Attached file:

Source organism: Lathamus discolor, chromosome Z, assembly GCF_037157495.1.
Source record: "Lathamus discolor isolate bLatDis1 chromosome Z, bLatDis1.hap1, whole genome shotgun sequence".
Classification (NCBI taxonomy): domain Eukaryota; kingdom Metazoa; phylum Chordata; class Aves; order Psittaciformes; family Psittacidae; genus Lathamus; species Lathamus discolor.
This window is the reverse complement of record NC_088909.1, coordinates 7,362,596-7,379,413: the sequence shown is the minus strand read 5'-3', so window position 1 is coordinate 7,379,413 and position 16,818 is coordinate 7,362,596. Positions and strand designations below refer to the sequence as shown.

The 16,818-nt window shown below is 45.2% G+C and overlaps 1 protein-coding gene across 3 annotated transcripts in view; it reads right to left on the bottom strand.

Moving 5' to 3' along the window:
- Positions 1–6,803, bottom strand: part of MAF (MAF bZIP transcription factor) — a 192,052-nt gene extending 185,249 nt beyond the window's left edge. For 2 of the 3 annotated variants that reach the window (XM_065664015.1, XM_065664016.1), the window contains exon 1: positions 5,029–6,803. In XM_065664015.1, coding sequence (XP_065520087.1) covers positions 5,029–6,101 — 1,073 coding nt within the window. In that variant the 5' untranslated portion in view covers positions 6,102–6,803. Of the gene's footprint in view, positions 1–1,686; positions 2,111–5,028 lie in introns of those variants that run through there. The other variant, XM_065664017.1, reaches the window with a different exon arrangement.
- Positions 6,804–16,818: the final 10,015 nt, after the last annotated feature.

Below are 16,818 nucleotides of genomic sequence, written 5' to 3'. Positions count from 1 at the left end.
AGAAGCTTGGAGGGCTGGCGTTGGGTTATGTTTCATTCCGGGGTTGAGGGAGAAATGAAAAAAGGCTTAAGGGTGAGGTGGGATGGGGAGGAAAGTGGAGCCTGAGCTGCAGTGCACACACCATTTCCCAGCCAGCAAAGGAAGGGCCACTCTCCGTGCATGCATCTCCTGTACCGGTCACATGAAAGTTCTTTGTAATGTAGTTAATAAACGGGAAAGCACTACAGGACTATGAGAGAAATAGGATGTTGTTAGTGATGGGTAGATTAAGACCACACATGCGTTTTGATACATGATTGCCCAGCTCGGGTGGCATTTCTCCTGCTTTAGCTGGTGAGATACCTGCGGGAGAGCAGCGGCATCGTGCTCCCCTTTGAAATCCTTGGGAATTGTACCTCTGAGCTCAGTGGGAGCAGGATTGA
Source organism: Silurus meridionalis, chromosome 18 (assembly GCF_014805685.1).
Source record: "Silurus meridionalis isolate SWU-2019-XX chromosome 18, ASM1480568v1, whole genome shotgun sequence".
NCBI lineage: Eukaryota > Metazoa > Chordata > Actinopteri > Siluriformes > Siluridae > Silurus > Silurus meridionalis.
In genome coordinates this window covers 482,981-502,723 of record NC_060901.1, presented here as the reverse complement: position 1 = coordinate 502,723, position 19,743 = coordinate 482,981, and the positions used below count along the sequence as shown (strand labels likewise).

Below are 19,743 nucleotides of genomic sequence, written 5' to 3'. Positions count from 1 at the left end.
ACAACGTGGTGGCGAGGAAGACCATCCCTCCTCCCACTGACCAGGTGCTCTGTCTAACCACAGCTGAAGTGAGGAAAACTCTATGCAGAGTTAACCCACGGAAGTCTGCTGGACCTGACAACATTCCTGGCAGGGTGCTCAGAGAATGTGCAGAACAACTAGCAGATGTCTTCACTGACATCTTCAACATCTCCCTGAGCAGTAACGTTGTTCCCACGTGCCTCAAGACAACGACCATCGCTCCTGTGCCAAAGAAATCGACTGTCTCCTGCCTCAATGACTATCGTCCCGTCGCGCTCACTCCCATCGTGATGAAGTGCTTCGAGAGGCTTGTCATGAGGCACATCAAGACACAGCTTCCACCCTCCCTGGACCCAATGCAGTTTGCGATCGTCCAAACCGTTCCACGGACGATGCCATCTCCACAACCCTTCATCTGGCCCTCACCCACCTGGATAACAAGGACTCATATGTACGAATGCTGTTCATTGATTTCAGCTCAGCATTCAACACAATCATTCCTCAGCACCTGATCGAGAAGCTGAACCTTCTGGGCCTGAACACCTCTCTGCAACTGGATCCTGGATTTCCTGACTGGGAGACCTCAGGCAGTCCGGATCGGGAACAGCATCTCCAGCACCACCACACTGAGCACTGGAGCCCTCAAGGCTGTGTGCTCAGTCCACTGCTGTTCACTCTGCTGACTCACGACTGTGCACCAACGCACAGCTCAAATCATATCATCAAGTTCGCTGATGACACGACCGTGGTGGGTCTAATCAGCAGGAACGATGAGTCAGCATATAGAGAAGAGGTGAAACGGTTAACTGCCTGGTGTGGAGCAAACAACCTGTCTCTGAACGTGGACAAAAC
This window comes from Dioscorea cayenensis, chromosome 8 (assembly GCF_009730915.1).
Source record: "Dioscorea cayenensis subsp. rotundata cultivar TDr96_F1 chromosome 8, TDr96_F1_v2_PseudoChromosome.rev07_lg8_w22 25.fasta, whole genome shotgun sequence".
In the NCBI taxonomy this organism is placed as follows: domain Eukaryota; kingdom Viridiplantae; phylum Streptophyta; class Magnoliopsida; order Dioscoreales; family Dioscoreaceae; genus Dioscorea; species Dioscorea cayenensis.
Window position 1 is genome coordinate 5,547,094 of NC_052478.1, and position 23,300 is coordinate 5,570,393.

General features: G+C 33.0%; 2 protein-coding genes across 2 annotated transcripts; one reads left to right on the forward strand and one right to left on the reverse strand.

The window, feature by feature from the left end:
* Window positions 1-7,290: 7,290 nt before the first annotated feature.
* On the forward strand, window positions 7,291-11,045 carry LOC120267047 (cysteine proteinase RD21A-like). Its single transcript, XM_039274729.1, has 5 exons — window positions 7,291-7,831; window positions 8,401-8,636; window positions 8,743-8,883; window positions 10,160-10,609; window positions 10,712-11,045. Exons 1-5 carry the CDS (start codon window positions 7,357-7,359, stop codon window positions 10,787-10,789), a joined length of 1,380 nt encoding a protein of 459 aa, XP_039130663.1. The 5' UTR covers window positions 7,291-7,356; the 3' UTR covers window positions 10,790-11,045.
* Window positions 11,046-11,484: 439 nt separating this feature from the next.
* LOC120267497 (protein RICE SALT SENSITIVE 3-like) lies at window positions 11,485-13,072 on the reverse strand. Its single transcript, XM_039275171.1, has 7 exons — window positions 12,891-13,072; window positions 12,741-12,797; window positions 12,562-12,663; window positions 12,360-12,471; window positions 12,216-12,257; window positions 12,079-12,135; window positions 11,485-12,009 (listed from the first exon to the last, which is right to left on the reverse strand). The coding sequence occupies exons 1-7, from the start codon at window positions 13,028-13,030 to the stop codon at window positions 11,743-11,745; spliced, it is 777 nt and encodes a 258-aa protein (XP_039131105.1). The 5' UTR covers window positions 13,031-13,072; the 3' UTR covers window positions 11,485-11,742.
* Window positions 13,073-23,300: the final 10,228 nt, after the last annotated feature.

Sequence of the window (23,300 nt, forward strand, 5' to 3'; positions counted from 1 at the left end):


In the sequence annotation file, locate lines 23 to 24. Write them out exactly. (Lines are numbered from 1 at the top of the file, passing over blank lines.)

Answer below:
* Window positions 1-7,290: 7,290 nt before the first annotated feature.
* On the forward strand, window positions 7,291-11,045 carry LOC120267047 (cysteine proteinase RD21A-like). Its single transcript, XM_039274729.1, has 5 exons — window positions 7,291-7,831; window positions 8,401-8,636; window positions 8,743-8,883; window positions 10,160-10,609; window positions 10,712-11,045. Exons 1-5 carry the CDS (start codon window positions 7,357-7,359, stop codon window positions 10,787-10,789), a joined length of 1,380 nt encoding a protein of 459 aa, XP_039130663.1. The 5' UTR covers window positions 7,291-7,356; the 3' UTR covers window positions 10,790-11,045.